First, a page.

Experts explain appeal of high-powered rifles
ATF agents say popular rifles are accurate from distance
JACKSONVILLE, Fla. – Deadly ambush attacks on police in Baton Rouge, Louisiana, and Dallas both involved suspects armed with high-powered rifles -- similar to an AR-15 semi-automatic rifle.
Manufacturing of the AR-15 type rifle is booming, particularly in Florida, the I-TEAM has learned.
Gun production is up 250 percent in the United States since 2004, and manufacturing of AR-15 type semi-automatic rifles is up 200 percent in the same time period.
The bullets fired by those types of semi-automatic rifles can penetrate most bulletproof vests worn by law enforcement officers.
That's why military personnel and some SWAT teams use vests with a ceramic insert, but those vests are not the standard.
Federal agents with the Bureau of Alcohol, Tobacco, Firearms and Explosives told the I-TEAM that high-powered rifles intrigue both gun enthusiasts and criminals because they are remarkably accurate from a distance.
“This little Glock here, that barrel is so short, it's not going to be accurate past 20 to 30 yards. That's the other reason people use rifles,” ATF Senior Special Agent Brian MacCarthy said. “That's going to be accurate at more than 100 yards. I'm going to be more likely to hit or kill whatever my target is, whether it be a deer or, in Dallas, it was a police officer.”
MacCarthy has spent 17 years with the ATF and said there is a higher market for the AR-15 style rifle in Jacksonville and elsewhere.
“Every time people think a semi-automatic assault weapon ban may be passed, they go out and buy these weapons,” MacCarthy said.
That ban was passed under former President Bill Clinton in 1994 and expired in 2004.
President Barack Obama pushed for gun reform in 2013, after a 20-year-old gunman opened fire inside Sandy Hook Elementary School in Newtown, Connecticut, killing 20 children and six adults, but the legislation failed.
Obama renewed his call for gun law changes after the Pulse nightclub massacre in Orlando last month -- the deadliest mass shooting in modern U.S. history.
That tragedy was followed more recently by ambush killings of eight police officers in two weeks in Dallas and Baton Rouge, Louisiana.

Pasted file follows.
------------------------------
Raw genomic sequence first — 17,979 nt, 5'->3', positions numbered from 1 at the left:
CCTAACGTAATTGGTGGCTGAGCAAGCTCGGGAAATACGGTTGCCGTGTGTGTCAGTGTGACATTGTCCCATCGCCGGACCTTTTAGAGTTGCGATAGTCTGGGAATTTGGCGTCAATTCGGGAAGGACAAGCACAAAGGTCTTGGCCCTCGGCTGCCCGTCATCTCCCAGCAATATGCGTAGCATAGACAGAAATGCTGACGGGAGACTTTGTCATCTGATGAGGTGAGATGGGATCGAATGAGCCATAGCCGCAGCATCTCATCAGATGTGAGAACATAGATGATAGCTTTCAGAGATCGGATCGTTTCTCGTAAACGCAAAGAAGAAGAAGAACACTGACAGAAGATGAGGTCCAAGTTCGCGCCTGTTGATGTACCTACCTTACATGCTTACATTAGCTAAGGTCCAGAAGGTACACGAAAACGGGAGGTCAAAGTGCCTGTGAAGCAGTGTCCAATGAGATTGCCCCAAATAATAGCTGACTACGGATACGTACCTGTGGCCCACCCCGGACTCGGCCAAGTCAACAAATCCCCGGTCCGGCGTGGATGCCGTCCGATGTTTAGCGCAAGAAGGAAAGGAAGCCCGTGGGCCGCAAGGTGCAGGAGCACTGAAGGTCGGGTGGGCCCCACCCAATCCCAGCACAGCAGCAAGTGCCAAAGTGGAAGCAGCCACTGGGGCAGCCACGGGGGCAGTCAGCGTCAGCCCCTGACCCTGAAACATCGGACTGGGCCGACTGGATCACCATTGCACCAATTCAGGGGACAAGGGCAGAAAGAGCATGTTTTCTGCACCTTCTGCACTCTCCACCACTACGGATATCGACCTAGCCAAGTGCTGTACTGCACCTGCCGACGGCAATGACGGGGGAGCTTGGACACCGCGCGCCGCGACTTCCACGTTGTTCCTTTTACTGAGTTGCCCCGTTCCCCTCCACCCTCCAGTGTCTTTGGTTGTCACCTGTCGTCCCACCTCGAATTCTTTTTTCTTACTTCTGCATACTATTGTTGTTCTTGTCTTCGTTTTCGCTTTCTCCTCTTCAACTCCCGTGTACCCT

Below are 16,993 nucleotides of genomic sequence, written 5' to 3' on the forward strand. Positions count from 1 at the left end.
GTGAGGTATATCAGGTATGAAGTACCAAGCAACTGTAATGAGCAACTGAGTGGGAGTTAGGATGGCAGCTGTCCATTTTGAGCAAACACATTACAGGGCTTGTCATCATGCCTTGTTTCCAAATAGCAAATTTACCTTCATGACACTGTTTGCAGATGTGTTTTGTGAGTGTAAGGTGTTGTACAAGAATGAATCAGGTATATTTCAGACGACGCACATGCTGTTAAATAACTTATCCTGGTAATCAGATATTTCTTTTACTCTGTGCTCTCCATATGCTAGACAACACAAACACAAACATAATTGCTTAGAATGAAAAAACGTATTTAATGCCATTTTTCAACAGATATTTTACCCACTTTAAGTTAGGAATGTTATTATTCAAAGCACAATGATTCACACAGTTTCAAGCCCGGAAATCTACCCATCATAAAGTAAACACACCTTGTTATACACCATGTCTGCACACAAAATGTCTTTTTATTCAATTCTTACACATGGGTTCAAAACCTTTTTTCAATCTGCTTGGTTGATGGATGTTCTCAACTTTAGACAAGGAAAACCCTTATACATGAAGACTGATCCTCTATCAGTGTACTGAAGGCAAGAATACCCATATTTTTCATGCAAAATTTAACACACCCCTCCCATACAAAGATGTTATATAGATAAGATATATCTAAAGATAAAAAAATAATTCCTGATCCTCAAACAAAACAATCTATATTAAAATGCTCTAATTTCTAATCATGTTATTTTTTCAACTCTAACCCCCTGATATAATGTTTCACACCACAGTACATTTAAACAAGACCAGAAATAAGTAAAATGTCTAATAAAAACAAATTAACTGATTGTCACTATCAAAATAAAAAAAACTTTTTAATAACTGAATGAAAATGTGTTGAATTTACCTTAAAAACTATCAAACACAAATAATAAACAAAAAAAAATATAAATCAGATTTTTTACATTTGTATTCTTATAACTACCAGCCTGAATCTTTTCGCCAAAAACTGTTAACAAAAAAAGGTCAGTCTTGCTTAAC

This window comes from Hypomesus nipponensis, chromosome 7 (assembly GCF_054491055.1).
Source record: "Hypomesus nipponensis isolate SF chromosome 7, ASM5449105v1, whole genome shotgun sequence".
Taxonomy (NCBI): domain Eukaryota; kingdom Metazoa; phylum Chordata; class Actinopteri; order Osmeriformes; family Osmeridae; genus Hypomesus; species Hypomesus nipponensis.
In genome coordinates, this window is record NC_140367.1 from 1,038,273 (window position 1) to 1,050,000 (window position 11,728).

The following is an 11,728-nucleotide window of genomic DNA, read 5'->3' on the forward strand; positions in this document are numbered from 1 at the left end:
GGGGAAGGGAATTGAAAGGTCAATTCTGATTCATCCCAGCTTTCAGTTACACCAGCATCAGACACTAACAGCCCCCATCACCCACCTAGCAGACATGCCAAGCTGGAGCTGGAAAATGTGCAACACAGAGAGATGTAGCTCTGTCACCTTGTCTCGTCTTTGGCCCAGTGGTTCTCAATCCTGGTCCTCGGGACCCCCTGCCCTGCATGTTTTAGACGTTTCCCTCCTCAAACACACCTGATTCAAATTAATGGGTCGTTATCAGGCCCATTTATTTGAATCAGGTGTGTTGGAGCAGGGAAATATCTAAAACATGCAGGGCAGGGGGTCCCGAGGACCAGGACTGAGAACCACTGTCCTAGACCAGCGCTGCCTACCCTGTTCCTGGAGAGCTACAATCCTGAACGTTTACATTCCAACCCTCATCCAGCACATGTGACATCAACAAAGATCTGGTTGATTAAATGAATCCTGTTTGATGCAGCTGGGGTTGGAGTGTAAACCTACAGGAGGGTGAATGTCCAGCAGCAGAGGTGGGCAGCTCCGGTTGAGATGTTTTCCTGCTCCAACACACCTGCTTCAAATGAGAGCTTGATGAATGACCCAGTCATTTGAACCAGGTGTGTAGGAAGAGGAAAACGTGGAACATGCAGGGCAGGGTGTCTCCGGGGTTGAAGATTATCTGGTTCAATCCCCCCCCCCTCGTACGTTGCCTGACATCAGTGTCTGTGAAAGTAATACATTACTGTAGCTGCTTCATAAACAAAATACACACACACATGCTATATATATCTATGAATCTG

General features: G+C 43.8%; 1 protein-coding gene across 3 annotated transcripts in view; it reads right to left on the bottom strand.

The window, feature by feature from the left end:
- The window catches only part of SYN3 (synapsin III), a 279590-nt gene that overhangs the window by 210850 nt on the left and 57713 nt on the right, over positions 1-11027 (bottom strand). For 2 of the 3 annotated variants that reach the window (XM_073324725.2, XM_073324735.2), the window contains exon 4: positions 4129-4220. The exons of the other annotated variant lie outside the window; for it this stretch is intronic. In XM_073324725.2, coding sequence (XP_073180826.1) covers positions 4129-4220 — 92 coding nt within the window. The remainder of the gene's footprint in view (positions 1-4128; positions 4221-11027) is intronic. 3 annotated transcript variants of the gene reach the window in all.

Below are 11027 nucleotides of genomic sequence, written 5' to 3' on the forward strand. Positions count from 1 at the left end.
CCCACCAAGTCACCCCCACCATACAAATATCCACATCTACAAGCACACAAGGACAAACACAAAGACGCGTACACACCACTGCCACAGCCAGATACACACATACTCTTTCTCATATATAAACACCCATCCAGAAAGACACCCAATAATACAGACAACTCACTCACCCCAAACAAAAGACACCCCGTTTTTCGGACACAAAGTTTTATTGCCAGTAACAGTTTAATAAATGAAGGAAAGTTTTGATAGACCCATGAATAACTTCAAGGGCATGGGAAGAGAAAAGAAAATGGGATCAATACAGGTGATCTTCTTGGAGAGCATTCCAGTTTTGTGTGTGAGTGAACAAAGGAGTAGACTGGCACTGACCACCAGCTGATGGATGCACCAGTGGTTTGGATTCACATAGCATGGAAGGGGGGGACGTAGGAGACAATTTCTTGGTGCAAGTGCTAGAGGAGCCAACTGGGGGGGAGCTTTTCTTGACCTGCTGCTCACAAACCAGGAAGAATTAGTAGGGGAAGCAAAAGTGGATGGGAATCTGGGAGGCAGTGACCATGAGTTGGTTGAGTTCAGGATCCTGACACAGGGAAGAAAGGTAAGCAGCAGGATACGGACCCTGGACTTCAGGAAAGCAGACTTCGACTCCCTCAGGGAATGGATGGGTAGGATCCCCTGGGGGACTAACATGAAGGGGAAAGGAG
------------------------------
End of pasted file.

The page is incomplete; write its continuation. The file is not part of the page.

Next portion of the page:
Despite those events, MacCarthy and ATF Assistant Special Agent in Charge Trevor Velinor said officers will still respond when called.
“That's the job we signed up for,” MacCarthy said.
“Law enforcement is a calling,” said Velinor, who worked the Pulse shooting. “We believe in protecting and serving... and doing what's right, every single time, and so it's a good time to be in law enforcement.”
MacCarthy said he and five other officers once arrested a suspect armed with an AR-15 type gun, who could have killed them all during a predawn standoff in some woods.
MacCarthy said he remembers shaking the suspect's hand after he was safely apprehended and thanking him for not killing the agents.
Under Florida and Georgia laws, semi-automatic rifles do not have to be registered, so it's impossible to know how many are in the area.
Gun store manager sees spike in sales after shootings gain national attention
Every time a shooting gains national attention, a manager of a local gun store said there's a spike in sales.
Investigators said former Marine Gavin Long opened fire with an AR-15 type gun, killing three officers in Baton Rouge Sunday.
After the ambush Sunday, Damon Gray, the sales manager at On Target Sports in Orange Park, said they saw a familiar trend continue.
"We'll see an increase of demand. And shortly thereafter, we'll see a big decrease in supply. Sometimes the price will go up, sometimes it will stay the same," Gray said.
It's not just firearm purchases that are up. Federal background checks that go along with them are also on the rise.
Last month, the FBI conducted more than 2.1 million background checks, compared to 1.5 million in June 2015.
In December, the San Bernardino massacre led to more than 3 million background checks that month and more than 23 million for the entire year -- setting a record.
Gray said the reason for the rush to buy guns after the shootings depends on the individual buyer.
"We've heard things, you know. My friends have them or shot one at the range last weekend, to, I believe, they may be banned and I may not be able to purchase one in the future. So they'll come in as first-time buyers," Gray said.
The FBI conducts background checks every time someone tries to buy a gun from a federally licensed dealer.
The last time a spike occurred was after the Pulse massacre in Orlando on June 12.
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